PRESIDENT Robert Mugabe is set to reshuffle key security service chiefs, having already redeployed ex-Central Intelligence Organisation (CIO) boss retired Major-General Happyton Bonyongwe to become the new Justice minister.
By Bernard Mpofu
This comes as Mugabe has put in motion a process to send Zimbabwe National Army (ZNA) Chief-of-Staff (General Staff) Trust Mugova to the African Union (AU) standby force, as he seeks to realign security forces in relation to the current political environment, his Zanu PF leadership succession and next year’s general elections. Mugova is an AU expert on peace and security issues.
Top security sources told the Zimbabwe Independent this week that Mugabe is likely to promote CIO deputy Director-General Aaron Daniel Tonde Nhepera, appointed to that position in 2011 to replace the late Menard Muzariri, to take over from Bonyongwe.
Zimbabwe Defence Forces Commander (ZDF) General Constantine Chiwenga, who together with other top security service chiefs are now serving on rolling one-year contracts after finishing their constitutional two five-year tenures, remains targeted for removal as previously reported extensively by the Independent.
Security sources said Chiwenga could be replaced by Zimbabwe National Army Commander Lieutenant-General Philip Valerio Sibanda or Air Force of Zimbabwe Air Marshal Perence Shiri.
Mugabe has publicly expressed his displeasure with Chiwenga for interfering in Zanu PF succession politics. He even warned in July that some top army commanders’ political manoeuvres bordered on a coup plot.
If promoted, Nhepera could be replaced by one of the senior directors such as CIO Director of Security Albert Ngulube. Some of the senior directors in CIO are those in charge of internal, external, counter-intelligence and administration affairs.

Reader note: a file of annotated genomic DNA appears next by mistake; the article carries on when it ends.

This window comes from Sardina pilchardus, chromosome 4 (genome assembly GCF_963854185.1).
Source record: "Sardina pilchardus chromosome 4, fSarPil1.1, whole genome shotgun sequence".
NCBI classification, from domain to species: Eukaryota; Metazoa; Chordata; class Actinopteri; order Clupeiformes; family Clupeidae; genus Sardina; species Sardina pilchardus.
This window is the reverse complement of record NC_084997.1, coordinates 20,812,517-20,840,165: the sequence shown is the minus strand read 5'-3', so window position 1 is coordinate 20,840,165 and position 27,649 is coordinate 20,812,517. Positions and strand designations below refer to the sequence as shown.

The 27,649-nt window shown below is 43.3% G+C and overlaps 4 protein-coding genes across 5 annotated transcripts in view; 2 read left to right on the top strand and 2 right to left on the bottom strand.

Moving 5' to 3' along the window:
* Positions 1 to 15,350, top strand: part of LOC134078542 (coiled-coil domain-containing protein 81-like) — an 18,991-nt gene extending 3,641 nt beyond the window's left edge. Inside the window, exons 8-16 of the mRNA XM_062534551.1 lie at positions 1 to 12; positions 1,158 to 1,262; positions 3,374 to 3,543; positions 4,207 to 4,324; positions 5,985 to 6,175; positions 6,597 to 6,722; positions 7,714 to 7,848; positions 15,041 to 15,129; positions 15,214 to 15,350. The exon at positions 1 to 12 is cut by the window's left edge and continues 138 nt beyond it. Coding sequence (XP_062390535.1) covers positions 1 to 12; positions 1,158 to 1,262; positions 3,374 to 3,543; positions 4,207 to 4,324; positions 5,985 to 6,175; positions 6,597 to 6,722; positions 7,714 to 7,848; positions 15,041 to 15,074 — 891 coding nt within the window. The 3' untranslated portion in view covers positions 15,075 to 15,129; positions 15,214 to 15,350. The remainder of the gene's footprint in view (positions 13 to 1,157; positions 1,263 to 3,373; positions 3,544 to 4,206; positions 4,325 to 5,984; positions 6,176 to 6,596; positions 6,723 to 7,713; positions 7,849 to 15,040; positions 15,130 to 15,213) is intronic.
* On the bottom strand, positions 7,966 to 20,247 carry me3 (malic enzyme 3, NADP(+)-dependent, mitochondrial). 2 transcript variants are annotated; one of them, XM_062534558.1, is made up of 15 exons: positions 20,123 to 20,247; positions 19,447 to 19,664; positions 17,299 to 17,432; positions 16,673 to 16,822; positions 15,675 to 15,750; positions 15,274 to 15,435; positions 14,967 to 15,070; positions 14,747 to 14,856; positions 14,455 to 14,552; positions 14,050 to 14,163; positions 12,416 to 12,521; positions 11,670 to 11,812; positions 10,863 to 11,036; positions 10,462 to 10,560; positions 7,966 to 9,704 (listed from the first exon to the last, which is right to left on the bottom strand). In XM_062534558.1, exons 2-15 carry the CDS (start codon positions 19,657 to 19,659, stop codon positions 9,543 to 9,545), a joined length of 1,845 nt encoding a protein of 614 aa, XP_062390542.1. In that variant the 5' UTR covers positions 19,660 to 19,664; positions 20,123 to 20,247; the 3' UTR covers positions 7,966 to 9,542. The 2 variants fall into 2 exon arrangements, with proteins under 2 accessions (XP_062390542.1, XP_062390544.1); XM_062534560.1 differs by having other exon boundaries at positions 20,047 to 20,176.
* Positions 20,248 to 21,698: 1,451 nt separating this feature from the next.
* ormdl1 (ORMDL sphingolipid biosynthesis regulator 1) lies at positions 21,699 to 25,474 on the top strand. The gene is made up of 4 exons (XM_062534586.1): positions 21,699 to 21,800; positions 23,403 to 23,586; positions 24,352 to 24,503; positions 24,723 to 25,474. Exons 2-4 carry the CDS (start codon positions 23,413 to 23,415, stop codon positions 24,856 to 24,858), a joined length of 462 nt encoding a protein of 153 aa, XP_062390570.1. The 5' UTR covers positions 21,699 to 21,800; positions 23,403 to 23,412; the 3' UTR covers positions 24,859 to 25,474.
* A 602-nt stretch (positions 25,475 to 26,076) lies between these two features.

Other sources said Mugabe could even look outside CIO for a new director-general as he did in 1998 when he replaced ex-CIO boss Shadreck Chipanga and his deputy Lovemore Mukandi with Elisha Muzonzini and Bonyongwe — recently appointed Justice minister in a cabinet reshuffle — respectively.
Mugova, one of Sibanda’s three deputies in charge of general staff together with Major-General Douglas Nyikayaramba (administration) and Major-General Sibusiso B Moyo (quartermaster staff), will soon relocate to Addis Ababa, Ethiopia to play a key role in the AU army. He is expected to leave anytime from now.
The AU military logistical base will have a 25 000-strong multinational standby force made up of five brigades. It will be based in Douala, Cameroon.
The force is regarded as one of the pillars of the AU peace and security architecture established through the continental body’s constitutive Act. The Act also set out to establish the Peace and Security Council to superintend peace and security in Africa.
The idea of the African standby force was first mooted in Harare in 1997 during the African Defence and Security Chiefs’ meeting chaired by the late ZDF commander General Vitalis Zvinavashe.
“A lot of changes are expected in the security establishment soon; from the civilian intelligence, military intelligence to the army. Bonyongwe will have to be replaced. Mugova is going on a new assignment to Addis Ababa.